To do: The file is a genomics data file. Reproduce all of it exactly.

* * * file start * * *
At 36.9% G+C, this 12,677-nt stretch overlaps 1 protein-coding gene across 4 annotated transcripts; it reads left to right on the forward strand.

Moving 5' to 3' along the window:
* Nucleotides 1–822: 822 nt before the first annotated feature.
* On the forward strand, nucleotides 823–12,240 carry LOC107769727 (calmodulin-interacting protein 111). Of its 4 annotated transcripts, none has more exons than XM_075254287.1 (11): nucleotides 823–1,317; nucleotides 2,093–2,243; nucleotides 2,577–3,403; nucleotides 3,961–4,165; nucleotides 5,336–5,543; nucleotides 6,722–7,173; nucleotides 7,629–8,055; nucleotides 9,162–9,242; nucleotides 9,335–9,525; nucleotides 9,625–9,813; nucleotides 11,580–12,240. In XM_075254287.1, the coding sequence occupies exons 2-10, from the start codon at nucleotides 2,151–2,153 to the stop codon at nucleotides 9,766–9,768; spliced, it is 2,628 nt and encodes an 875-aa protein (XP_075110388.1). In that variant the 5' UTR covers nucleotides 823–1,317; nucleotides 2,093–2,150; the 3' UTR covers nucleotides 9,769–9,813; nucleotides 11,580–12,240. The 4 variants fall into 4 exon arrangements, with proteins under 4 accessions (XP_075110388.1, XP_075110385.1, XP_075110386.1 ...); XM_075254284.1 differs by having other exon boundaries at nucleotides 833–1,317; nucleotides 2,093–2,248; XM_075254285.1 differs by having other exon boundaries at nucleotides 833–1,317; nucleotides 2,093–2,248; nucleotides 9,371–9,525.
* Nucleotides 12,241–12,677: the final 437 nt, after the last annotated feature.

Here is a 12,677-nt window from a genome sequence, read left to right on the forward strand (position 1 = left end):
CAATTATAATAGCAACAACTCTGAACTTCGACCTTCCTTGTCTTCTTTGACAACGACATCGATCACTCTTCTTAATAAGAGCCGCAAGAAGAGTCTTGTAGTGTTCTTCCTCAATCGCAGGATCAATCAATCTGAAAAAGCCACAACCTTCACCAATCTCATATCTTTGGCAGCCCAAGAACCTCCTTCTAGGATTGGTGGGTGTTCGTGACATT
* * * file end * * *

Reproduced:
At 36.9% G+C, this 12,677-nt stretch overlaps 1 protein-coding gene across 4 annotated transcripts; it reads left to right on the forward strand.

Moving 5' to 3' along the window:
* Nucleotides 1–822: 822 nt before the first annotated feature.
* On the forward strand, nucleotides 823–12,240 carry LOC107769727 (calmodulin-interacting protein 111). Of its 4 annotated transcripts, none has more exons than XM_075254287.1 (11): nucleotides 823–1,317; nucleotides 2,093–2,243; nucleotides 2,577–3,403; nucleotides 3,961–4,165; nucleotides 5,336–5,543; nucleotides 6,722–7,173; nucleotides 7,629–8,055; nucleotides 9,162–9,242; nucleotides 9,335–9,525; nucleotides 9,625–9,813; nucleotides 11,580–12,240. In XM_075254287.1, the coding sequence occupies exons 2-10, from the start codon at nucleotides 2,151–2,153 to the stop codon at nucleotides 9,766–9,768; spliced, it is 2,628 nt and encodes an 875-aa protein (XP_075110388.1). In that variant the 5' UTR covers nucleotides 823–1,317; nucleotides 2,093–2,150; the 3' UTR covers nucleotides 9,769–9,813; nucleotides 11,580–12,240. The 4 variants fall into 4 exon arrangements, with proteins under 4 accessions (XP_075110388.1, XP_075110385.1, XP_075110386.1 ...); XM_075254284.1 differs by having other exon boundaries at nucleotides 833–1,317; nucleotides 2,093–2,248; XM_075254285.1 differs by having other exon boundaries at nucleotides 833–1,317; nucleotides 2,093–2,248; nucleotides 9,371–9,525.
* Nucleotides 12,241–12,677: the final 437 nt, after the last annotated feature.

Here is a 12,677-nt window from a genome sequence, read left to right on the forward strand (position 1 = left end):
CAATTATAATAGCAACAACTCTGAACTTCGACCTTCCTTGTCTTCTTTGACAACGACATCGATCACTCTTCTTAATAAGAGCCGCAAGAAGAGTCTTGTAGTGTTCTTCCTCAATCGCAGGATCAATCAATCTGAAAAAGCCACAACCTTCACCAATCTCATATCTTTGGCAGCCCAAGAACCTCCTTCTAGGATTGGTGGGTGTTCGTGACATT